Rationale: Studies show that the myosin content of the diaphragm in patients with mild to moderate chronic obstructive pulmonary disease (COPD) is reduced, compromising diaphragm contractile performance. The mechanisms for reduced contractile protein content are unknown. In the present study we hypothesized that the loss of contractile protein content is associated with activation of the ubiquitin-proteasome pathway in the diaphragm of patients with mild to moderate COPD.
Methods: Proteolytic activity of isolated 20S proteasomes was determined in diaphragm biopsies from patients with and without COPD (predicted mean FEV1, 66 and 93%, respectively). In addition, we determined 20S proteasome subunit C8 protein levels by means of Western blotting, ubiquitin-ligase mRNA levels by means of real-time polymerase chain reaction, and caspase-3 activity by determining the hydrolysis of fluorogenic substrates.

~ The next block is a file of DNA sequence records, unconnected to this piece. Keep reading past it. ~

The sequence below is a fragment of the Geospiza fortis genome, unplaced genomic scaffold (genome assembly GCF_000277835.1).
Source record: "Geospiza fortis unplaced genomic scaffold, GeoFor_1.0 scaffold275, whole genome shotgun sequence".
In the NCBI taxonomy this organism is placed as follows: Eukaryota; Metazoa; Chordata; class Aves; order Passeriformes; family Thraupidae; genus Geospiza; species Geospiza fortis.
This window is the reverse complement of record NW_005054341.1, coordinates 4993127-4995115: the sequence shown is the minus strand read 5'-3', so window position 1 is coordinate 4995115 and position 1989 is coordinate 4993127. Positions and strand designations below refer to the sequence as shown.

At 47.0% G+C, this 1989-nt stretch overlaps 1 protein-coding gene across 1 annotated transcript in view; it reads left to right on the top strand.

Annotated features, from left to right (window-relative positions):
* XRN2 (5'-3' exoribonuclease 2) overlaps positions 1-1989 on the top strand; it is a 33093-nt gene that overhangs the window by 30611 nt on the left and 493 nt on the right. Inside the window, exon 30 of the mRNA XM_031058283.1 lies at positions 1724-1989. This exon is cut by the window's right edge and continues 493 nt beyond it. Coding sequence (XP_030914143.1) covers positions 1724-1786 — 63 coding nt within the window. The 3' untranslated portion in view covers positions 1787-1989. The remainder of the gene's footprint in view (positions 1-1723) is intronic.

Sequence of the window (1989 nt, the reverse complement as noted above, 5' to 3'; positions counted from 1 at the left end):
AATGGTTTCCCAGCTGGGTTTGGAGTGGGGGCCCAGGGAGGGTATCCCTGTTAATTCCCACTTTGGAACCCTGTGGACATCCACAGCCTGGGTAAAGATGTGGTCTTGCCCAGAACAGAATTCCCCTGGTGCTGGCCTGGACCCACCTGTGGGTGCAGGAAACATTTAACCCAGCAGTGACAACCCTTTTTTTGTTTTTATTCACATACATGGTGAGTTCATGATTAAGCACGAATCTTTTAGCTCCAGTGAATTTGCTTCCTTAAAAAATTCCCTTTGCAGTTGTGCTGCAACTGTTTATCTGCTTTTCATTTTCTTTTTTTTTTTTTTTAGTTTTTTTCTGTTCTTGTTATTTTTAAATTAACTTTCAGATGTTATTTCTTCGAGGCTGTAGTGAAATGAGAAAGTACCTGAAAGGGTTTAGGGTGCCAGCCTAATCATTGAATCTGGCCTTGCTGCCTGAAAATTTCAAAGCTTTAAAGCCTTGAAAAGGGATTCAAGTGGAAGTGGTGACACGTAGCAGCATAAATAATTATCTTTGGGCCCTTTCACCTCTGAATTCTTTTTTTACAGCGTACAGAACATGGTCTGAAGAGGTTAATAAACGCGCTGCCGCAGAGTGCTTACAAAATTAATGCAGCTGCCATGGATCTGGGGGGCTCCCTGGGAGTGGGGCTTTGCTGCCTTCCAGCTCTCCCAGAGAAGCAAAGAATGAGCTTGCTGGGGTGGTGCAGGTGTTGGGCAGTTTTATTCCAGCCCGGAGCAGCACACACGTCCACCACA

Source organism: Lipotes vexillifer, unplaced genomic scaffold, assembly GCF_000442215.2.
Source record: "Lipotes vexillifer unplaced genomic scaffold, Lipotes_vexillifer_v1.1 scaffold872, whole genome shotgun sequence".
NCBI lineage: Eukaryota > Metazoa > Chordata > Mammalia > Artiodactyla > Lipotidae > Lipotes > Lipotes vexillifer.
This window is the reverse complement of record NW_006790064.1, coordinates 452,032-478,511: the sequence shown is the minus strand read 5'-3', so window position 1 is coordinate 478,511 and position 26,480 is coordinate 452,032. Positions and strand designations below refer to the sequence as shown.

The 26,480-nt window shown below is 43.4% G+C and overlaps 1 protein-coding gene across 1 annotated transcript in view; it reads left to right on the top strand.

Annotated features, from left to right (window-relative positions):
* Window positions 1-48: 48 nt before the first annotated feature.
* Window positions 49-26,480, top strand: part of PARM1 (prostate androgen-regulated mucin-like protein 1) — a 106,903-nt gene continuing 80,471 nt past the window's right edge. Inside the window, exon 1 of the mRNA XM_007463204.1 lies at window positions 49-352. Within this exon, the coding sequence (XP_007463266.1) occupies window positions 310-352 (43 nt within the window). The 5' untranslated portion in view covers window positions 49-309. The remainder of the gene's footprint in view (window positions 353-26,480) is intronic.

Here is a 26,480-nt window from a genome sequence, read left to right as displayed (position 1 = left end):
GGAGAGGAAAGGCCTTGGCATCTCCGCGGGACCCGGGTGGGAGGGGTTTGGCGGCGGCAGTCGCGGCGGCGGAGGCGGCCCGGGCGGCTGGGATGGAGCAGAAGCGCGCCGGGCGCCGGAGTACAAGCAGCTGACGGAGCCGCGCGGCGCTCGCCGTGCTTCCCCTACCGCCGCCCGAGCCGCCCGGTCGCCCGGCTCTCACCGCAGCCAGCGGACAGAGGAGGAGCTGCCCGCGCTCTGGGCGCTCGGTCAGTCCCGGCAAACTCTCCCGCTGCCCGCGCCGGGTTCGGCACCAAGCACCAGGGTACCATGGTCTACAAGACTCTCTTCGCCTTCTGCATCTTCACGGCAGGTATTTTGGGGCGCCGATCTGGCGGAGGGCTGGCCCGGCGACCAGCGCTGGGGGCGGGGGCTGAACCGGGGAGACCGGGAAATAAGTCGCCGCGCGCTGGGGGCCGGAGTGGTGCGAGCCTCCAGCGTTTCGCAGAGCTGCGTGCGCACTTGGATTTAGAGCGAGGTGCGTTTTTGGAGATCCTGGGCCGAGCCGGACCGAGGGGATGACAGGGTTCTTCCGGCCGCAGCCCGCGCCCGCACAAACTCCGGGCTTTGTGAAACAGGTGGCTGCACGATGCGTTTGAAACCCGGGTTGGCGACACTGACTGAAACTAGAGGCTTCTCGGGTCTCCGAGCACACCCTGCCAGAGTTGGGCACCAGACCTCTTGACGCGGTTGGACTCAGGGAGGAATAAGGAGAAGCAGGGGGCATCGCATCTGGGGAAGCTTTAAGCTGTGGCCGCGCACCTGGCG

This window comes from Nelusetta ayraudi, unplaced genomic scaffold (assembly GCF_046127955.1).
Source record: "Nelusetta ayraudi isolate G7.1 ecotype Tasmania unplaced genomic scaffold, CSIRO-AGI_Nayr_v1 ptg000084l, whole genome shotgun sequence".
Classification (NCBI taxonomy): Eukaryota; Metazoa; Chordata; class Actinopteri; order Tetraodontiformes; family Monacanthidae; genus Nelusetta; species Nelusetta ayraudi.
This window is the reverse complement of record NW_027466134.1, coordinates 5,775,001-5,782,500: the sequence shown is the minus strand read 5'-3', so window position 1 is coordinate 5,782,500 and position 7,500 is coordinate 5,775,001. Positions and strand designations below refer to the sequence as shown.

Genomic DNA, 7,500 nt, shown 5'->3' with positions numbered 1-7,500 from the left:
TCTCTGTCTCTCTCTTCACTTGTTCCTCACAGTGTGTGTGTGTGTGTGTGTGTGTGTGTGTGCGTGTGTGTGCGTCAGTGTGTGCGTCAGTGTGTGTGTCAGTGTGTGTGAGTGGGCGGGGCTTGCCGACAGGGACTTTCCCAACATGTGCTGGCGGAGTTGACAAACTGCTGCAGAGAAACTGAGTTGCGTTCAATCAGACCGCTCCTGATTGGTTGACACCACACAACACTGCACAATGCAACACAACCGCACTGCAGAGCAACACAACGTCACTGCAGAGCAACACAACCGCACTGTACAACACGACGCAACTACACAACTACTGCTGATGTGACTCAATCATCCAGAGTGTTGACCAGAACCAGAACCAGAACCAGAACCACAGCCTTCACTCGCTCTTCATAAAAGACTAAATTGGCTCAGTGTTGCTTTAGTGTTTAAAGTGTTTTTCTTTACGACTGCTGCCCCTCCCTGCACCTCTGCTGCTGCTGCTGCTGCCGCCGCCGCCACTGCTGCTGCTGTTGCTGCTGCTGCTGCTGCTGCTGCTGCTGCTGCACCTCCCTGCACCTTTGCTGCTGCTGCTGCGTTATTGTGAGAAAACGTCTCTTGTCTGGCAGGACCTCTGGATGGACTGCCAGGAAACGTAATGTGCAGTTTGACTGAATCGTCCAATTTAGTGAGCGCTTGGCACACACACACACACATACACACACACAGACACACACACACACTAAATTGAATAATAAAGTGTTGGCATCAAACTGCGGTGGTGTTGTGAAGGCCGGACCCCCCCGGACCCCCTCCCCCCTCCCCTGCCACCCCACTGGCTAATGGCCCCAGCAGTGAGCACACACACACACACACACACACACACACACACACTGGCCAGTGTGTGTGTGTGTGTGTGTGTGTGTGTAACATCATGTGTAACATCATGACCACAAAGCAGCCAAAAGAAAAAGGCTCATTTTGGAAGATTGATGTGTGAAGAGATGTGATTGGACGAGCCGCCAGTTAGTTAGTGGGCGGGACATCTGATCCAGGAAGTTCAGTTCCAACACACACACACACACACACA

Results: The 20S proteasome activity was about threefold increased in the diaphragm of patients with COPD. C8 protein levels were not significantly different between COPD and non-COPD diaphragm, indicating increased specific activity of individual proteasomes, rather than an increased number of proteasomes. mRNA levels of the muscle-specific ubiquitin-ligase MAFbx were significantly higher in diaphragm from patients with COPD compared with patients without COPD. Caspase-3-mediated cleavage of actomyosin complexes is considered an initial step in muscle wasting, yielding fragments that can be degraded by the ubiquitin-proteasome pathway. In line with the increased ubiquitin-proteasome activity, caspase-3 activity was higher in diaphragm homogenates from patients with COPD.
Conclusions: The present study is the first to demonstrate increased activity of the ubiquitin-proteasome pathway in COPD diaphragm. Importantly, these changes occur in patients with only mild to moderate COPD (Global Initiative for Chronic Obstructive Lung Disease stage I/II).